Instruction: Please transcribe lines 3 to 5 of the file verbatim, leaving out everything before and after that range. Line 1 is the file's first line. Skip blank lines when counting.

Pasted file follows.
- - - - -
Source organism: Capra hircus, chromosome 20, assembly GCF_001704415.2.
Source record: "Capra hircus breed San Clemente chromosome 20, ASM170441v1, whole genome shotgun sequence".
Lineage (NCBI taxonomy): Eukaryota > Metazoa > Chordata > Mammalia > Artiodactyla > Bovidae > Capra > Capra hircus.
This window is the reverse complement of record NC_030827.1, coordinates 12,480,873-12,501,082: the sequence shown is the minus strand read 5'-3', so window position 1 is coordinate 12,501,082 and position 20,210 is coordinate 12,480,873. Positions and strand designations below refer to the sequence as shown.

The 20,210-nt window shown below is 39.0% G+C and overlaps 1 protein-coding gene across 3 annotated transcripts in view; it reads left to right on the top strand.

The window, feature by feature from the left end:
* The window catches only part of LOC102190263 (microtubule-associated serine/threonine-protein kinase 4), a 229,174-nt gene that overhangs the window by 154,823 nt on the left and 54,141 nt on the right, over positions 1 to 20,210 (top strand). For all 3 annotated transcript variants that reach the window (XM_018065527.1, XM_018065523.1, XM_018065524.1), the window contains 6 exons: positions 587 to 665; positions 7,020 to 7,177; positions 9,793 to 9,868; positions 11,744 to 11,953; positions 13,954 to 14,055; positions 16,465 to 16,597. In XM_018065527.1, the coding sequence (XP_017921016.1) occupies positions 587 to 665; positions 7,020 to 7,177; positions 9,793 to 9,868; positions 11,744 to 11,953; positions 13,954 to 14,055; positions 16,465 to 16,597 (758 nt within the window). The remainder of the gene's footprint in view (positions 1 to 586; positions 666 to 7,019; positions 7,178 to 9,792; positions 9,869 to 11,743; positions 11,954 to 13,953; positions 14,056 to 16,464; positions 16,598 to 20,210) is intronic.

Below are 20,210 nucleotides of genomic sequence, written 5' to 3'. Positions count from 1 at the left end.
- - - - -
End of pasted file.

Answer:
Lineage (NCBI taxonomy): Eukaryota > Metazoa > Chordata > Mammalia > Artiodactyla > Bovidae > Capra > Capra hircus.
This window is the reverse complement of record NC_030827.1, coordinates 12,480,873-12,501,082: the sequence shown is the minus strand read 5'-3', so window position 1 is coordinate 12,501,082 and position 20,210 is coordinate 12,480,873. Positions and strand designations below refer to the sequence as shown.

The 20,210-nt window shown below is 39.0% G+C and overlaps 1 protein-coding gene across 3 annotated transcripts in view; it reads left to right on the top strand.